The day of our induction, they asked us if we would like genetic testing done on our baby. They warned us that it would be expensive, but may give us answers as to why we lost the baby. Not only would it give us these answers, but we would find out the gender as well. We didn’t care about the cost; we just wanted to know. After all, Todd and I were on the brink of deciding if our family was complete. We needed all the information possible before we made that very difficult decision.
I’m not going to lie and say I didn’t think of Nash. What if there was something wrong with him, something they didn’t catch, something Crue may have as well…like some sort of genetic heart condition? Waiting for those results was excruciating. At that point, we felt we may be done having kids, but we wanted to make that decision for ourselves, not because of some condition or genetic error Todd and I might have that forced our hand.
A couple of weeks later, our doctor called and left a voicemail to call back. I am terrible with my phone, and didn’t check my messages until the day after when she called again. It wasn’t like her or her office to be so persistent. I knew they must have the results. Driving to the office that day, I was filled with anxiety. I told Todd to go to work because I know working and staying busy helps him. There was no reason for both of us to be there. I regretted that decision as soon as I hit the waiting room. I wanted him there. I wanted to be comforted by the only other human on this planet going through exactly what I was going through at that very moment. I wasn’t sure what I was so nervous about. What was I hoping to hear? What was a good result? It reminded me of getting the call that Nash’s autopsy was in. Not nearly the same level of anxiousness, but similar in the feeling that we may be getting life changing news.
I tried to read the faces of the ladies that worked there. Did they know what news I was about to get? Did they seem sad for me? As I was escorted to the operatory by Loraine, a nurse I have grown to love over these last couple years of baby making, I searched her face for reassurance. She told me she was retiring and we talked about work. After she had taken my vitals and was walking out…I felt that familiar lump in my throat and manged to get out, “Loraine, I’m a little nervous about this.” I tried to smile through my cracked voice, and she smiled back and said, “It’s going to be just fine.” As I sat there alone, my stomach started to turn and my hands became sweaty. I was fidgeting nervously when I heard that familiar knock at the door as Dr. Hardas entered. We made a little small talk and then she went right into what birth control I was considering. My mind went immediately dark places…birth control?!?! She is going to tell me not to have any more children? Maybe I have cancer? I mean, I thought of every scenario, both rational and irrational. She then said she was pleased that we did in fact get a result. She said that because the baby had no heartbeat for so long before I delivered, she wasn’t sure they would be able to get any information at all. She smiled and said, “It was a boy.”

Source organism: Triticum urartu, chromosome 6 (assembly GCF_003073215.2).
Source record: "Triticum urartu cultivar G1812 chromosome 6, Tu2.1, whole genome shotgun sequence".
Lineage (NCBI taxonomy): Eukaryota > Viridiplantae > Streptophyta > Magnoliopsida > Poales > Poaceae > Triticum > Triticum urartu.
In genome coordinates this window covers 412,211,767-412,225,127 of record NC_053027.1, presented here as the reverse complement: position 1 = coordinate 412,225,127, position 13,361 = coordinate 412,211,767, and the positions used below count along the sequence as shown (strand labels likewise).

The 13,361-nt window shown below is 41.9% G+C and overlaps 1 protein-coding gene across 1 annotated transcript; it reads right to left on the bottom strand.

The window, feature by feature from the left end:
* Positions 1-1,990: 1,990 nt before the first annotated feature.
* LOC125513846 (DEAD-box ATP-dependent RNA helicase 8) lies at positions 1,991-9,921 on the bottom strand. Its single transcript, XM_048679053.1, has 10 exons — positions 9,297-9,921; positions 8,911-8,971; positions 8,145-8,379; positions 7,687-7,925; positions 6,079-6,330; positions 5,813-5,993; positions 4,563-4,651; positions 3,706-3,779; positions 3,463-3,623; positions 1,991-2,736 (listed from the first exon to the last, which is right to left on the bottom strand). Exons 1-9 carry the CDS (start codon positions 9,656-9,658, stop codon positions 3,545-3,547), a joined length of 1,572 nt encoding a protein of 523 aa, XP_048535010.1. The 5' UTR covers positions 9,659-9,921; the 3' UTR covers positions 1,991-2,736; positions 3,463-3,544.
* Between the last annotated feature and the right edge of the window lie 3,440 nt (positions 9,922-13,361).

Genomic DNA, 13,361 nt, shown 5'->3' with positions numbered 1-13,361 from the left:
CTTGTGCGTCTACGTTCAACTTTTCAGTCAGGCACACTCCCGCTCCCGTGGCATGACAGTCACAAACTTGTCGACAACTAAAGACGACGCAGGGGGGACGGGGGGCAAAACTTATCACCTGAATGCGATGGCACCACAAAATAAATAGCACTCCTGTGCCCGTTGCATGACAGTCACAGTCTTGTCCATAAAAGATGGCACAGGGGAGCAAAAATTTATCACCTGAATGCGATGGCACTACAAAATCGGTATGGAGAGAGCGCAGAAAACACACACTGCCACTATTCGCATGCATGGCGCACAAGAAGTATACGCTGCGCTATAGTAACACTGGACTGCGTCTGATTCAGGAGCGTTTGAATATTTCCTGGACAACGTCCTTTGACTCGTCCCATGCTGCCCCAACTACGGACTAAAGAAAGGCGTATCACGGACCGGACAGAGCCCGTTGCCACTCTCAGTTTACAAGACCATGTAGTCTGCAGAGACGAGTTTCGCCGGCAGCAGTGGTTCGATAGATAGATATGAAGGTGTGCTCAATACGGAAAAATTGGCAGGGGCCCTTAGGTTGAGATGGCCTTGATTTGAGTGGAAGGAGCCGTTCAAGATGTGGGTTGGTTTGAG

I bit my lower lip and tried my hardest to fight back tears as I pictured my boys. I braced myself for what I was going to hear next. She then said, “He had Down Syndrome”. It took some time to process what she said and my feelings about it. This news hurt for a couple of reasons. One, because I could picture a little boy with Down Syndrome, and just that image made me happy and sad all at once. Todd and I had always said it would never be a question, we would have a baby with Down Syndrome and love him/her wholeheartedly. We have both been around these children, and even joked years ago that the world would be a better place if we all could bottle their happiness and love of life. I imagined a happy little boy with that familiar smile and my tears began to flow. It felt as if in that moment I had met him in my mind. The other sadness was more of a guilty feeling because I did have some relief. I know that not all children with Down Syndrome live long lives. Todd and I would have most likely buried another child, and I just don’t think we could have beared that. I also have friends who have children with Down Syndrome, and lets face it, its hard. These children have medical issues and go through multiple surgeries. I felt like what should have happened, naturally did, and it made me sad that I felt that way. The doctor was relieved to tell us the flu did not cause it. She saw how guilty Todd felt for giving me the flu, and she was happy to give him some relief from that burden he was carrying.